As his kingdom is being threatened by the Turks, young prince Vlad Tepes must become a monster feared by his own people in order to obtain the power needed to protect his own family, and the families of his kingdom.
Any time a Dracula film is made, it has a stigma put upon it. There have been many, probably scores, of films about Dracula, but only a small handful that have gone on to be classics. Those include Murnau’s “Nosferatu”, Universal’s original “Dracula”, Hammer’s “Dracula” and Francis Ford Coppola’s 1992 incarnation. Others either get a second tier (such as Dan Curtis’ version) or have failed miserably (Dario Argento’s mess).
This version, released from Universal, has that added burden because the company has a long history with Dracula, going back 80 years. How they handle the character is very important. Although some seem skeptical about Universal’s plan to create a “Monster Universe”, if this film is any indication, it might not be half bad. And as charming as the 1940s crossover films were (particularly “House of Frankenstein”), we must admit they are cheesy and there is room for improvement.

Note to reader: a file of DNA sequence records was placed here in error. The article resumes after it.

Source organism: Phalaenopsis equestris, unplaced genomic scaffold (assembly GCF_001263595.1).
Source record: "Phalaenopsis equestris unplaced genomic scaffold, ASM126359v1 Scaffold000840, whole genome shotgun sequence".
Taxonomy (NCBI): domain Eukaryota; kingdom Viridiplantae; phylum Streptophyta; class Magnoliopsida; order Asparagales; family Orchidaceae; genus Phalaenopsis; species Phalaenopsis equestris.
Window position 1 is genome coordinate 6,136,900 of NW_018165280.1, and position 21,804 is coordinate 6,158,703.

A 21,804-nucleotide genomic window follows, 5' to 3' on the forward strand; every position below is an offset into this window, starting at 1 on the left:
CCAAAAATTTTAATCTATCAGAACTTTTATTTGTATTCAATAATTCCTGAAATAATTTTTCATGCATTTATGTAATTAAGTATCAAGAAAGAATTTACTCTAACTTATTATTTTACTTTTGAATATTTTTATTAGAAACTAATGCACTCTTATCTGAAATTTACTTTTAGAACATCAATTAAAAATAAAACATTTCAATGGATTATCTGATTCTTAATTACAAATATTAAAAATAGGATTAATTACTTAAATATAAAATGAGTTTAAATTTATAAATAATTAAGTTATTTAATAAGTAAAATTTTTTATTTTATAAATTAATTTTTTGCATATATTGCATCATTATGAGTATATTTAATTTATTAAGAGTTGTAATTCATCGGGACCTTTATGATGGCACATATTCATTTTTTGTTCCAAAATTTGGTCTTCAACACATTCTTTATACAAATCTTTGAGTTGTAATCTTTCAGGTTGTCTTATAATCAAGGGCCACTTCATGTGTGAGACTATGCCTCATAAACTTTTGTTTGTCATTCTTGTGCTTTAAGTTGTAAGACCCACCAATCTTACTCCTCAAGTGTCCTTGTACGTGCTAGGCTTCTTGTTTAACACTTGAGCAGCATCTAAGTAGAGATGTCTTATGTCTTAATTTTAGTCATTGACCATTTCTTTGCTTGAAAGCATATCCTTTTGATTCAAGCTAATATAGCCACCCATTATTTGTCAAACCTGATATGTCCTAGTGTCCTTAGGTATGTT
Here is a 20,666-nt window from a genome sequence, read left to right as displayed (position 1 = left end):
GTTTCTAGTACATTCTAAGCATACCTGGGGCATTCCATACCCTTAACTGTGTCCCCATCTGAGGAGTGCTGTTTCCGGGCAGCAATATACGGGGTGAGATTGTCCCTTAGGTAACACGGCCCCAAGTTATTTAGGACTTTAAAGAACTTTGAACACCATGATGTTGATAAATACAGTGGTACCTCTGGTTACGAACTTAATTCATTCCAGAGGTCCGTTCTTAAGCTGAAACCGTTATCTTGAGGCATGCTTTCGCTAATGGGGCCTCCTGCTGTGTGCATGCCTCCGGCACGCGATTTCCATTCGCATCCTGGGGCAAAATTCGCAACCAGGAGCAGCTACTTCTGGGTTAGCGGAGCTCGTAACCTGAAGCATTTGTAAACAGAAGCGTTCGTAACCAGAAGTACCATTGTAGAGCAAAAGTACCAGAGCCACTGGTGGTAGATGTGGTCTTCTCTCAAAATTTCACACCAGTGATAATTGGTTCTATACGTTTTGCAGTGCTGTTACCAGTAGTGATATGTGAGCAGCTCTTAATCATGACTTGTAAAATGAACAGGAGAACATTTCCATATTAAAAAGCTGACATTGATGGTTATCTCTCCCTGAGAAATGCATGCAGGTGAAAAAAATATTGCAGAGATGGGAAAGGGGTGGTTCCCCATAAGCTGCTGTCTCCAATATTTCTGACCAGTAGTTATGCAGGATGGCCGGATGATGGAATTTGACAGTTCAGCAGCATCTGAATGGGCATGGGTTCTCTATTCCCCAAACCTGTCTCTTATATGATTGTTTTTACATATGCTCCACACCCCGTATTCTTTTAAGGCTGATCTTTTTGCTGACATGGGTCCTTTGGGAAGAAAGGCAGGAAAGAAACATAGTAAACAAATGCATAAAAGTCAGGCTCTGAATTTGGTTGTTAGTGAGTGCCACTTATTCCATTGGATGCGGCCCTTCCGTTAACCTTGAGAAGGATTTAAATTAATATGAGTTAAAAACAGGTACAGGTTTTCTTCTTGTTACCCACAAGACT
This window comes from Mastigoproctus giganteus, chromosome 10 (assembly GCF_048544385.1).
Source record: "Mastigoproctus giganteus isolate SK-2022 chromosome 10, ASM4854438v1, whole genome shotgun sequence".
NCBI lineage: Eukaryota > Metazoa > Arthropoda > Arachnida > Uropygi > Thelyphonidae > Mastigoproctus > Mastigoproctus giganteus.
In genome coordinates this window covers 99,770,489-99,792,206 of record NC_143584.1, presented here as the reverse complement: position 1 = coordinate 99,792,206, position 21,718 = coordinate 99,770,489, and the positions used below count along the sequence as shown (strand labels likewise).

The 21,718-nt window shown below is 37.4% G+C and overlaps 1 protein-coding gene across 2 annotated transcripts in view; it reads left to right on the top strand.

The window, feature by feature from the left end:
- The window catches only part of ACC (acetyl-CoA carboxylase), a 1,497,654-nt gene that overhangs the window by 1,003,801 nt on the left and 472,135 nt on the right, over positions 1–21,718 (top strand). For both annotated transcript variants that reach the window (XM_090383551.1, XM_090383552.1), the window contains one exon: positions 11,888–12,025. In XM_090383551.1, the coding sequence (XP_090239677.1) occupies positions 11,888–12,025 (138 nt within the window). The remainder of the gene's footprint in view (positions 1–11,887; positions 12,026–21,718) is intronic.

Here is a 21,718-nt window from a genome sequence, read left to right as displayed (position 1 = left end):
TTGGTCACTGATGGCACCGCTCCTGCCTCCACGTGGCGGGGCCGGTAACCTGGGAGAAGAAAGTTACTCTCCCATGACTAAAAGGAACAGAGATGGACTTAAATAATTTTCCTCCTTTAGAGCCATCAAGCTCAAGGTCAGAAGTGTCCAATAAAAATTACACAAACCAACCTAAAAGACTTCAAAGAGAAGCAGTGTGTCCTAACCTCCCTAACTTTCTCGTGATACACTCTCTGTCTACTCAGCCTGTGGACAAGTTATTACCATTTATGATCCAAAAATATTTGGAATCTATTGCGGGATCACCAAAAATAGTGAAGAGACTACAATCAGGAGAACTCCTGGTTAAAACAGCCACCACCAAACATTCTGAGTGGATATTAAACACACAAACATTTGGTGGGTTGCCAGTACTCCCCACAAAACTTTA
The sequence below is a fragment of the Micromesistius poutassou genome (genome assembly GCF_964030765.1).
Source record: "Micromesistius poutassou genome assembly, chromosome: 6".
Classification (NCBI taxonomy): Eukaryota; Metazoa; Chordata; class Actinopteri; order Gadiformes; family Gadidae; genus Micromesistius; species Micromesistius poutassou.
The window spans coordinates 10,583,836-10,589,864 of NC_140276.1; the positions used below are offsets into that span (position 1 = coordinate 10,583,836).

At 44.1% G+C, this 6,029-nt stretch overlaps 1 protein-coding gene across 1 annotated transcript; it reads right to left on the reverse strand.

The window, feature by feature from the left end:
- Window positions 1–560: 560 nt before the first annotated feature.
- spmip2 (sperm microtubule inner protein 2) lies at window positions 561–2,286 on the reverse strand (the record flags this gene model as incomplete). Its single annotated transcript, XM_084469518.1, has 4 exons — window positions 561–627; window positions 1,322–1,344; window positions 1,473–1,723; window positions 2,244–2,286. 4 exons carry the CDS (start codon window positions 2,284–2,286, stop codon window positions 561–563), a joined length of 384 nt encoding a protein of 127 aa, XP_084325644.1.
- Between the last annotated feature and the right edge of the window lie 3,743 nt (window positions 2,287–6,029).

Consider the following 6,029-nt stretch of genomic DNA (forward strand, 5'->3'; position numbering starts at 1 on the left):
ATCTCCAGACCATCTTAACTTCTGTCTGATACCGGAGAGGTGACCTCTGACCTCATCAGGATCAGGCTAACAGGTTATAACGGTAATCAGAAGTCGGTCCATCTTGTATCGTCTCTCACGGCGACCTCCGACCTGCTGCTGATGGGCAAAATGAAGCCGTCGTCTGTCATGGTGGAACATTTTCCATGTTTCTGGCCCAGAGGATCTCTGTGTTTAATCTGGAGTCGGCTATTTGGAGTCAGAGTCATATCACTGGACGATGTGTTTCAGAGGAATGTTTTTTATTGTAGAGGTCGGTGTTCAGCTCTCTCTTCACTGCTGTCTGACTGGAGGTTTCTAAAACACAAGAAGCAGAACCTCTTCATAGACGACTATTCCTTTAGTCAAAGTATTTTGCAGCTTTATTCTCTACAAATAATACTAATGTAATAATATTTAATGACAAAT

We are given the historical Vlad Tepes in this version, not the “Count Dracula” of Bram Stoker. Of course, some elements of Stoker are clearly here; the real Vlad had no vampire blood coursing through his veins. But this seems to take the middle ground, with Dracula being more timeless and superhuman, less evil or dirty. In some respect, he can even be seen as a hero.
Is the history here accurate (ignoring the vampire part)? Probably not. But it works, and sets up a rich character with a deep history, some emotions and a reason to exist. This is a well-written character, not the one-dimension bloodsucker in previous outings.
Horror fans may be disappointed that this is more action than horror, but anyone who says this is a bad film is trying to find something to dislike. Compared to the sloppy “I, Frankenstein” (not a Universal film), this one has real potential for sequels and more.
7 out of 10 stars